La Crosse, Wisconsin—The Best Place to Die in America

One place Katy Butler might have gone for help was La Crosse, a small city on the Mississippi River in Wisconsin. La Crosse is known for its steamboats, Wisconsin cheese, and its excellent end-of-life care. La Crosse is the home of the Gundersen health system, ranked in the top one percent of hospitals nationwide.4 An astounding 96 percent of all La Crosse residents who died last year had completed advance directives.5 That figure far exceeds the number of people who complete advance directives in the Bay Area and the rest of the country. Dr. Bud Hammes, a medical ethicist at
Dr. Bud Hammes
Gundersen, led the effort to improve end-of-life care in La Crosse. The key to success, says Hammes, was creating a supportive culture of person-centered care that honors a patient’s goals and values. “It isn’t just about training a few people to have these conversations with patients,” said Hammes, “It’s actually about changing the culture of the health care system and ultimately of the community.”

To change the culture at Gundersen, Hammes convinced hospital administrators in the late 1980s that end-of-life care needed to be given higher priority. An electronic medical record system was created to document patient preferences. That way, advance directives are easily accessible and can’t get lost.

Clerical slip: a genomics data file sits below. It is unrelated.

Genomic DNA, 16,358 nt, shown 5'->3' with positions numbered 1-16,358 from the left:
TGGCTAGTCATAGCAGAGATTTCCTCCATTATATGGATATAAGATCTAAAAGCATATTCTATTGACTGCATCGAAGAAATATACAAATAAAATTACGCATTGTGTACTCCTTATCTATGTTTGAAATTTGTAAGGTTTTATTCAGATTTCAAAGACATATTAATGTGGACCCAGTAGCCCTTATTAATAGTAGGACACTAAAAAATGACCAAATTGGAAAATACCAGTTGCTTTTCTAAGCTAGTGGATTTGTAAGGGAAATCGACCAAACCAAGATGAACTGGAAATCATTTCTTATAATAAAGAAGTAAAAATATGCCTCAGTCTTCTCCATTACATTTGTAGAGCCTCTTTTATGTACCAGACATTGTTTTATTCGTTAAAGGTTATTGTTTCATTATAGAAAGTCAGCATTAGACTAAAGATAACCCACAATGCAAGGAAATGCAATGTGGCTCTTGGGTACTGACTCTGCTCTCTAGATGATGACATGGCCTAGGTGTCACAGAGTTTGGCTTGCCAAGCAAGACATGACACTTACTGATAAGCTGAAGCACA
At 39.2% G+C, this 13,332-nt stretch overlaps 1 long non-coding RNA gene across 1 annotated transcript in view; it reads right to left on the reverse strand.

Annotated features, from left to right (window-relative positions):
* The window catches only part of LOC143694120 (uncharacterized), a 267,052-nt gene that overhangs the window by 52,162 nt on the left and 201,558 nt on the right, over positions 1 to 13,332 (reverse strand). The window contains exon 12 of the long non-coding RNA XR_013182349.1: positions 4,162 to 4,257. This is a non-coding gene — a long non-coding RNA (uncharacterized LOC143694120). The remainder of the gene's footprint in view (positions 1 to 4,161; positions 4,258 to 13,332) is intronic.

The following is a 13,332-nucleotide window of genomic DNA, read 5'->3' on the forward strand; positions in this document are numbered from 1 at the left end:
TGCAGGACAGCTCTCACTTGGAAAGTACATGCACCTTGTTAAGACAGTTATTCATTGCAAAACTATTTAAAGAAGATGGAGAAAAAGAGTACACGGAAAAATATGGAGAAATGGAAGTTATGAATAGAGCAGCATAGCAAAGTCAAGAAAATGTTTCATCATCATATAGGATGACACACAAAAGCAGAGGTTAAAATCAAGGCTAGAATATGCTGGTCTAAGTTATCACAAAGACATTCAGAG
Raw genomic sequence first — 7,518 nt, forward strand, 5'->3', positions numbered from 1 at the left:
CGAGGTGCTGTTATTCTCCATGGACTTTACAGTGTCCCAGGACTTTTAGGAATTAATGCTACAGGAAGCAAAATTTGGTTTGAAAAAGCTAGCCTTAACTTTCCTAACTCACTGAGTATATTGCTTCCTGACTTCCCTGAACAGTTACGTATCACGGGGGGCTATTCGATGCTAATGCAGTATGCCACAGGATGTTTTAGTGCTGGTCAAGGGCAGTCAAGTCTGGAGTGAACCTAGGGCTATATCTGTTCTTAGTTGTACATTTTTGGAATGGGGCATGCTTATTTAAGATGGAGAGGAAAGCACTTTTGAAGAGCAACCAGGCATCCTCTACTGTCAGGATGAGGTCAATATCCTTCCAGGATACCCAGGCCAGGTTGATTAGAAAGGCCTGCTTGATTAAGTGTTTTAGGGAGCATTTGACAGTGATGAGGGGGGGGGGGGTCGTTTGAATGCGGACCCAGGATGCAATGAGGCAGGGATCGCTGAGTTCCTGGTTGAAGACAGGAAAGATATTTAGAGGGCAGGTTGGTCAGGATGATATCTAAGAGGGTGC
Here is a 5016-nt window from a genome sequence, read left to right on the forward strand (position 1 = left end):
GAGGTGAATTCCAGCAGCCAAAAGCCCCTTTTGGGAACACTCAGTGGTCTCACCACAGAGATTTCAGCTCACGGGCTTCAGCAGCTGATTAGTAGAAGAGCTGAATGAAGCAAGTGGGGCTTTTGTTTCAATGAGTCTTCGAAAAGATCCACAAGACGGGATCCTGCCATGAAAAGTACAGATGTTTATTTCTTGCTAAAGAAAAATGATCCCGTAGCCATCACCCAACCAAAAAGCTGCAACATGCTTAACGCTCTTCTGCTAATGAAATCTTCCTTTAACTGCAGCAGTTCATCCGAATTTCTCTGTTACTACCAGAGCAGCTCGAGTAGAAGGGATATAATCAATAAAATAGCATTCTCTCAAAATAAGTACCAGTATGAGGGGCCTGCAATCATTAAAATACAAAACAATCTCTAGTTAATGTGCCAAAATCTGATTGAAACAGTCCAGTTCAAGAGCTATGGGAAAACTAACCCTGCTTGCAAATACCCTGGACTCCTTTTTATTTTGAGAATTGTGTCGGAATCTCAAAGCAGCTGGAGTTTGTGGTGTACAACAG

End-of-life conversations and advance directives are now part of the hospital’s routine practice. Michael Sigmund is a long-time La Crosse resident and patient at Gundersen. He said, “It’s the nurse who asks the question when you first walk in the door. ‘How are you doing? You have any pains today? Do you have an advance directive?’ ”

Michael Sigmund (far left) with friends

Others come to Gundersen to complete their advance directives because of peer pressure from friends and family. Karen (who did not want her last name used) sought out the assistance of Gundersen facilitator Janet Olmstead for help with her advance directive. Karen put off this visit for many years, but finally overcame her hesitancy after speaking with a friend. “I don’t want somebody else stuck with making decisions,” said Karen, “It’s a burden for them to make decisions that they don’t know what I want. So I just thought, ‘Now is the time.’ ”

Karen (left) consulting with Gundersen advanced
care planning facilitator Janet Olmstead

Karen says she doesn’t want heroic measures or life-prolonging treatments if she’s no longer functional. Like Karen, many of Gundersen’s patients want medical treatments stopped if there’s little or no hope of recovery. Honoring patient preferences has resulted in fewer tests and expensive procedures. “We are very successful in outcomes in decreasing the costs at the end of life in comparison to lots of other systems,” said Gundersen’s CEO Dr. Scott Rathgaber, “I can tell you that’s millions of dollars that are left on the table because of our commitment to the patients.”

The Gundersen program was so successful that Hammes took it city-wide. In the early 1990s, Gundersen partnered with the other three local hospitals and formed a coalition called Respecting Choices.6 It brought churches, social service agencies, and nursing homes together and trained their staff to do community education and outreach. This concerted twenty-five year campaign has done much to raise public awareness around end-of-life planning and advance directives.

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